Welcome to Isle of Arran

Arran is often called 'Scotland in Miniature' because of the way in which much of the diverse landscapes of the country are represented upon this small island: 20 miles north to south and 10 miles east to west. The island owes its origins to shifting tectonic plates: the Highland Boundary Fault divides it into rugged and often stunningly impressive mountain terrain in the north and lower lying lands to the south, much like Scotland itself. Caressed by the warm currents of the Gulf Stream, a mild climate is evident from the flourishing of palm trees, which overlook many of Arran's quiet beaches and sandy bays. Its landscapes play host to deer and pheasant, the air to eagles amongst over 100 species of birds, and its waters to seals and otters. Yet Arran is one of Scotland's most accessible islands: being one of the most southerly it is easily visited from nearby Glasgow.

Another reason to call Arran 'Scotland in Miniature' could be the way in which many of the important periods in Scottish history are reflected in the island's history. Scotland's earliest people were 'island hopping' hunter gatherers who undoubtedly called on the island. As people gradually settled permanent structures were built as dwellings, fortifications and for worship. One of Arran's finest examples of the skill of the island's earliest inhabitants are the Machrie Moor Standing Stones. These ancient tall red stones are arranged in a number of circles, but how exactly this site was used remains largely a mystery.

When Irish nobles founded the kingdom of Dalriata, the kingdom of the Scotti tribe, on Scotland's west coast in the 5th century, one of the kingdom's major fortifications was on the site of today's Brodick Castle, on Arran's east coast. However, by the late eighth century there was a new power in the region: the Vikings. In the following centuries the Vikings, who came as raiders and later as settlers, would come into conflict with the locals and Scottish crown. Sliddery, on Arran's west coast, is said to derive its name from 'field of slaughter' in old Gaelic, as it was the site of a bloody battle in which a Viking war party was routed. Nonetheless, Scandinavian influence on Arran can be seen in the abundance of Norse place names which survive to this day, including Brodick itself, Old Norse for 'broad bay'.

While Alexander III of Scotland's victory over the Vikings in 1263 ended the Viking threat from the north, within 23 years a greater threat emerged from the south. Taking advantage of the dispute over the succession to the Scottish throne which had resulted from Alexander's death, English armies, under Edward I, invaded Scotland. All over Scotland battles were fought to expel the invaders. In Arran, Brodick Castle was taken by the English, who held it until 1307 when it was taken back by King Robert the Bruce. It is a legend that Robert, the king who eventually liberated Scotland, was inspired in his continued struggle against occupation by an incident near Blackwaterfoot, on Arran's west coast. Hiding from English pursuers, in what is now known as the King's Cave, Robert watched a spider struggling to spin its web in the wind at the cave's entrance. He was inspired by the spiders resilience and perseverance in finally completing the web, which when noticed by English soldiers led them to believe that none could have entered and so they continued their search elsewhere. Thus the king was saved.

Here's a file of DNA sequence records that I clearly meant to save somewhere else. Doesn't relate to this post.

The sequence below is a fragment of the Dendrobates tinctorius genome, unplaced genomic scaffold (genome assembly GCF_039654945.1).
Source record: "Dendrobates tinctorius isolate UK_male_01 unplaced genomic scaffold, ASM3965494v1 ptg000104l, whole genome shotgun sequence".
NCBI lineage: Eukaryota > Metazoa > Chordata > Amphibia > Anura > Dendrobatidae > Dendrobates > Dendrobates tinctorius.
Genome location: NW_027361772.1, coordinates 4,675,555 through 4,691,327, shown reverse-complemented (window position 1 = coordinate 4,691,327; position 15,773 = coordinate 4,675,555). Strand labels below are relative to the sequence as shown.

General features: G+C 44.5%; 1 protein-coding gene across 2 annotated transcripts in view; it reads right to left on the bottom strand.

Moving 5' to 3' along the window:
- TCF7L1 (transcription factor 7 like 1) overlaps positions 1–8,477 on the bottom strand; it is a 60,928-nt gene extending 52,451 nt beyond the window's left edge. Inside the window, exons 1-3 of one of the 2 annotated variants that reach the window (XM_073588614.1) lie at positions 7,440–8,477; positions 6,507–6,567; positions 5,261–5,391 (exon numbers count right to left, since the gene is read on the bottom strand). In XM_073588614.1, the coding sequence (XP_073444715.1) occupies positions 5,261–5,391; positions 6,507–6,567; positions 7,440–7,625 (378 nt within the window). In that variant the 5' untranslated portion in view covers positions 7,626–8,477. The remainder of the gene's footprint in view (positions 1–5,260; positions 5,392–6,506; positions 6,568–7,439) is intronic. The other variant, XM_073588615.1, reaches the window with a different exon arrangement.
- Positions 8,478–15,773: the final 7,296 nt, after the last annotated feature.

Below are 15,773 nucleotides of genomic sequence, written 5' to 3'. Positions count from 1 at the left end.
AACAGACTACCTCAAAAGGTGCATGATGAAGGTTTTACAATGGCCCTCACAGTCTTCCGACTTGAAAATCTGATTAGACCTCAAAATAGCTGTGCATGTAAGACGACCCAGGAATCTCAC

Until the 15th century much of the Western Isles was dominated by the powerful MacDonald clan whose most powerful chiefs, the Lord of the Isles, carved out an empire for themselves in much of Scotland's western seaboard. The result was ongoing conflict between the crown and the Macdonalds. Arran's strategic importance, guarding the approaches to the River Clyde, meant that the island's fortresses were to be crucial in this conflict. Kildonan Castle, in the extreme east of Arran, was originally built by the Lords of the Isles in the 13th century but after having been taken by Robert III in 1406 it was passed on to his son, John Stewart. In 1455 Brodick Castle was attacked and damaged by the Lord of the Isles' men. Lochranza Castle, on the northern tip of Arran, was used as a base from which Scottish Kings could attack the Lords of the Isles. Arran's strategic importance was reaffirmed centuries later by Cromwellian forces who occupied (and enlarged) Brodick Castle in 1648.

This legacy of conflict has bequeathed Arran with at least three castles of enormous historical importance: Kildonan, Lochranza and Brodick. The way in which Brodick Castle, for example, has developed over the centuries from a medieval fortress to a stately home, with all the periods in between contributing something to its design, helps us chart the history of the island, as well as that of Scotland as a whole. It is this historical legacy in its majestic natural setting which has contributed to the development of the island, from the Victorian period inwards, as a popular destination for tourists. The way in which these castles and other historic sites on the island seem to have become part of the natural landscape reflects one of Arran's great strengths: raw natural beauty and history emerge interrelated so that the past and the present appear in timeless and seamless panoramas.